March 11th, 2013
03:04 PM ET

What we're reading

By Fareed Zakaria

Despite the speculation that this could be the year where “war or peace will break out” over Iran’s nuclear program, 2013 will more likely be another year of stalemate, argues Nader Mousavizadeh in the FT.

“This is mostly all theater. The reality is that for each of the principal parties, the status quo – Iran isolated diplomatically, crippled economically, boxed in militarily – is preferable to the available alternatives.

“An all-out war including weeks of strikes on suspected nuclear installations and widespread Iranian retaliation through conventional and unconventional means is, for most, anathema. It is also true, though unacknowledged by the west, that a genuine peace with Tehran is equally unattractive.”

If the two-state solution dies, “Israel will only be left with ugly options,” writes Ben Birnbaum in the New Republic, adding that the window is closing for a two-state solution.

“It could ride out the status quo as the world continues to turn against it. It could unilaterally create a Palestinian state by withdrawing to the line of the barrier, incurring most of the costs of a two-state solution with few of the benefits. It could annex the West Bank and give all Palestinians citizenship, making Israel a binational state. Or it could annex the entire West Bank without giving Palestinians citizenship, embracing apartheid.”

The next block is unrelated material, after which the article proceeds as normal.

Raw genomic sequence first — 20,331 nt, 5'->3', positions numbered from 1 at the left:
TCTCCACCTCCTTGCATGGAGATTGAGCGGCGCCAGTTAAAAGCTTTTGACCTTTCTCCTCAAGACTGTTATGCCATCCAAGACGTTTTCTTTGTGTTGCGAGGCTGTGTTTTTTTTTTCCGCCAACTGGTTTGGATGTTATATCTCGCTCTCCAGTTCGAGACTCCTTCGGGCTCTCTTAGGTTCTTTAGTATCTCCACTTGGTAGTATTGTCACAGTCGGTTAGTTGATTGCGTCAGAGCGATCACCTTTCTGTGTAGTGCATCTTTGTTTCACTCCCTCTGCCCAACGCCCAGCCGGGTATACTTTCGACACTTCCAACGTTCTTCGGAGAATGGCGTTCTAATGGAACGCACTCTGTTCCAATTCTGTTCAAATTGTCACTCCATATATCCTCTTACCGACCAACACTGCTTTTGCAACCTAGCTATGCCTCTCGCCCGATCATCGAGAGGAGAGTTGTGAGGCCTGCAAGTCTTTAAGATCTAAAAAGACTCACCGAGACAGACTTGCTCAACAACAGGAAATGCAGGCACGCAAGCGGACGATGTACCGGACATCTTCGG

Egypt’s financial reserves are declining and the country is nearing a new breaking point, argues David Ignatius in the Washington Post. And President Morsy is doing little about it.

“The wolf is two or three months from Egypt’s door, top U.S. officials believe. Meanwhile, the country is facing increasing political turmoil, with riots Tuesday in Port Said that left 50 wounded. Morsi’s government sent a new proposal to the IMF last week, but it may fall short of the IMF’s reform targets, further delaying action.”

The U.S. constitution is alone in omitting any written conditions under which the government can regulate arms and munitions,” write Zachary Elkins, Tom Ginsburg and James Melton on Bloomberg.

“In other countries, the right is typically limited to self-defense, either of the home or the state itself. Guatemala gives its citizens the right to own weapons for personal use in the home and states that citizens can only be forced to relinquish guns by judicial order. Haiti gives citizens the right to use guns to defend the home but explicitly denies a general right to bear arms.”


soundoff (6 Responses)
  1. Muin

    I read a 41 year old diplomatic cableonline which happened between Henry kissinger and ambassador. The cable was just released in a Bangladeshi newspaper. Henry Kissinger could have stopped 26th march genocide in Bangladesh. No one expects that from cold heart monster Nixon but I expected that from Kissinger because his people just fought nazi's 25 years ago for committing genocide against jewish people. 26th march genocide was massive one in Bangladesh and it continued on for 9 months. They not only just killed but they killed bangladesh's best and brightest.

    March 12, 2013 at 2:14 am | Reply